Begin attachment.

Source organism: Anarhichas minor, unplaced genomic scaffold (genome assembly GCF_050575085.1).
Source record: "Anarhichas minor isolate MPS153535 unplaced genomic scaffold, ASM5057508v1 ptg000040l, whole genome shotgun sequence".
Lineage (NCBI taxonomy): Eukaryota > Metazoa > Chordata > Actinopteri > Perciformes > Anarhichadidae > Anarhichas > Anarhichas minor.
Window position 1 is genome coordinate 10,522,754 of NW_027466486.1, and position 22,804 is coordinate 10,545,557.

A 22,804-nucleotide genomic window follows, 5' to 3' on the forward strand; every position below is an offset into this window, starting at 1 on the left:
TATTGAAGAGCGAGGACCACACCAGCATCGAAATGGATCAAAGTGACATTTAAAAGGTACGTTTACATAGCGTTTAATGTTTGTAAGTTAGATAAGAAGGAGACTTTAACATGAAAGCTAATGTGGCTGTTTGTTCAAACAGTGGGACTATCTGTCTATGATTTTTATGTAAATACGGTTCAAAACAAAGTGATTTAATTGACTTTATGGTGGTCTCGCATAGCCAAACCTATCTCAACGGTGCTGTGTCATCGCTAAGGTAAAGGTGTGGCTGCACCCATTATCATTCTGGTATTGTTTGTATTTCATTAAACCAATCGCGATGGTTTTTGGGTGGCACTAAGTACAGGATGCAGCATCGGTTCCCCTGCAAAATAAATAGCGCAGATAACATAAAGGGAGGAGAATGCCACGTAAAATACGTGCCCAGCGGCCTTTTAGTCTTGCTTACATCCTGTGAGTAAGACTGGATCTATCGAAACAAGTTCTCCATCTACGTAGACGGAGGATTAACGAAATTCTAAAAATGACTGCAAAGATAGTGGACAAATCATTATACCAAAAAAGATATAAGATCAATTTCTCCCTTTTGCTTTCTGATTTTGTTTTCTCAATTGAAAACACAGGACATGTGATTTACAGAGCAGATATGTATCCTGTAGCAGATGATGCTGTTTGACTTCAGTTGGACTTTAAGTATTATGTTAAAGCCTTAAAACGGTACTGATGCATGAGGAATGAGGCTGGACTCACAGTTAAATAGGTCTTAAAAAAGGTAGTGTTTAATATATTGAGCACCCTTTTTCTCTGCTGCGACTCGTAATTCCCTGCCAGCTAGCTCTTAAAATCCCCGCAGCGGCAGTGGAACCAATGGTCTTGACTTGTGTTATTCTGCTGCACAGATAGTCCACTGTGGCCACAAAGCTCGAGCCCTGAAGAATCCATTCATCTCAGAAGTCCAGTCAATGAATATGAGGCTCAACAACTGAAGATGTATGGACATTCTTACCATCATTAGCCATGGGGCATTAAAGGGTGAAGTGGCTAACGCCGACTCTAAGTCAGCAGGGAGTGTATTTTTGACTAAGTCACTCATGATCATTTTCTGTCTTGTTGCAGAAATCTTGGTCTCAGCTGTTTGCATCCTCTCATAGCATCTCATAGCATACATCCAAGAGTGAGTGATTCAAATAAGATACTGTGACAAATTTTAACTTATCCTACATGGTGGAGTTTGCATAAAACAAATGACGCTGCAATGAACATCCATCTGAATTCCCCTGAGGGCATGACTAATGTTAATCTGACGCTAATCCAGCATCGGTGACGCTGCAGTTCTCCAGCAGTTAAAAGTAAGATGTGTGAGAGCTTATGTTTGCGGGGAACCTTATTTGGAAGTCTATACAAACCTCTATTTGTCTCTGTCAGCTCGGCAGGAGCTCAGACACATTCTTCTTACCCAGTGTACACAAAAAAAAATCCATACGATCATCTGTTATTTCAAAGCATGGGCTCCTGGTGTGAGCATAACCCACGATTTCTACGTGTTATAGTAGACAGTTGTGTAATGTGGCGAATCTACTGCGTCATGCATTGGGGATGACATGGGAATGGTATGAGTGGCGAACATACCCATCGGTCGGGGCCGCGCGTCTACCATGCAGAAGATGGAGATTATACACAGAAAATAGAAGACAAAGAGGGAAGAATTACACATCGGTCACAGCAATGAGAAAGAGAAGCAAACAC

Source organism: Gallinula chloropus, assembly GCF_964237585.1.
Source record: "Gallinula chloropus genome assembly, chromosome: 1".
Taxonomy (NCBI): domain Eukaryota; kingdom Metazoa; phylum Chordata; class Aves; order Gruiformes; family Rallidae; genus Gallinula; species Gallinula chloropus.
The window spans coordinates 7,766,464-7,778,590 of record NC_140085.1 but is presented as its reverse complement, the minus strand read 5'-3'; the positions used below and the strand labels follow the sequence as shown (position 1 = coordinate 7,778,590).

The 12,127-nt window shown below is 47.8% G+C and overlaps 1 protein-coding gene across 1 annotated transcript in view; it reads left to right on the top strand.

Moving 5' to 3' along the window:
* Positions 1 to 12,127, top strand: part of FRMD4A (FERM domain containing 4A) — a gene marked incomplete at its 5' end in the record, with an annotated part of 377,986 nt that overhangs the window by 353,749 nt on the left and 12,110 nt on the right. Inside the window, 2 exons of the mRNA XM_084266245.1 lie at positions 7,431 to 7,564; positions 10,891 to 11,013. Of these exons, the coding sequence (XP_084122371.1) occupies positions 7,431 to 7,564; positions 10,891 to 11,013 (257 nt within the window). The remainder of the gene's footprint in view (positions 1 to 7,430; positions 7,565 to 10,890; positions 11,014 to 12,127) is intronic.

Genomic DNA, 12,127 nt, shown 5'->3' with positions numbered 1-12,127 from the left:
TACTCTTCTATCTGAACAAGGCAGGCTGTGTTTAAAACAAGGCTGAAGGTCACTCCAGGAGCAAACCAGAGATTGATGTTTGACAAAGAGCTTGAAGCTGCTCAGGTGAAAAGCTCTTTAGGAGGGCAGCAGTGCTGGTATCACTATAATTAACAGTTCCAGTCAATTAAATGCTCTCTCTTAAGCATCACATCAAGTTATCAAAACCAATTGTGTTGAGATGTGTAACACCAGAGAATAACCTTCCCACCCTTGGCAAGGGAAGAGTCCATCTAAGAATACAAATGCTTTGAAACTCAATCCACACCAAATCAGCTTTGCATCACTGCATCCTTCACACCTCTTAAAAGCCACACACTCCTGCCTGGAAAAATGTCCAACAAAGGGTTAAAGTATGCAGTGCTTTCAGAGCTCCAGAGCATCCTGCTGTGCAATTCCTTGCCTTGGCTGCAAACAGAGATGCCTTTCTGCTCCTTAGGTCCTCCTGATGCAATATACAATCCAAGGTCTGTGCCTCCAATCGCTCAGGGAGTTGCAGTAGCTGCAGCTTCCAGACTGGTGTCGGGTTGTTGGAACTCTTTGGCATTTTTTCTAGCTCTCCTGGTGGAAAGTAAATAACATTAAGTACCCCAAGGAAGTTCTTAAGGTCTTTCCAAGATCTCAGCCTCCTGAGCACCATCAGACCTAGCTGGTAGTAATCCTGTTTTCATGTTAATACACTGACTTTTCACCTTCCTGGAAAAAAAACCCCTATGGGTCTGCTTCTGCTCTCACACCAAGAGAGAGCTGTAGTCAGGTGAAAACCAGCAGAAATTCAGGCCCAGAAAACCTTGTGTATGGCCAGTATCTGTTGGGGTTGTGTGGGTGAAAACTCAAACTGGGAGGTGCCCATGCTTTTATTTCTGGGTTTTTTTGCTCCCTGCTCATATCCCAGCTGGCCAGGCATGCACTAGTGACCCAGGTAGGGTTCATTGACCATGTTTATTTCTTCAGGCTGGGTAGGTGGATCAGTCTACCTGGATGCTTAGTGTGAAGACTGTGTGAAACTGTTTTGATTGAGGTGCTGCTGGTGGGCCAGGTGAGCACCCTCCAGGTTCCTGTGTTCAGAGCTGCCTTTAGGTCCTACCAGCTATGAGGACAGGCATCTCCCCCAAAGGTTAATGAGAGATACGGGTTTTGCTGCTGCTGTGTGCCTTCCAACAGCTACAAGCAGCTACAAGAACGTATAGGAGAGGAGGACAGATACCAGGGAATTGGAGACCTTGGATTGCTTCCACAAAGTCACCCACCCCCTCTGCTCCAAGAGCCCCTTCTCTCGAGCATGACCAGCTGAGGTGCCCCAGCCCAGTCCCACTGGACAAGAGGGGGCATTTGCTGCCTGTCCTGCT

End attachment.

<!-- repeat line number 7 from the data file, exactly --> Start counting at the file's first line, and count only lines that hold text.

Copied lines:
Source organism: Gallinula chloropus, assembly GCF_964237585.1.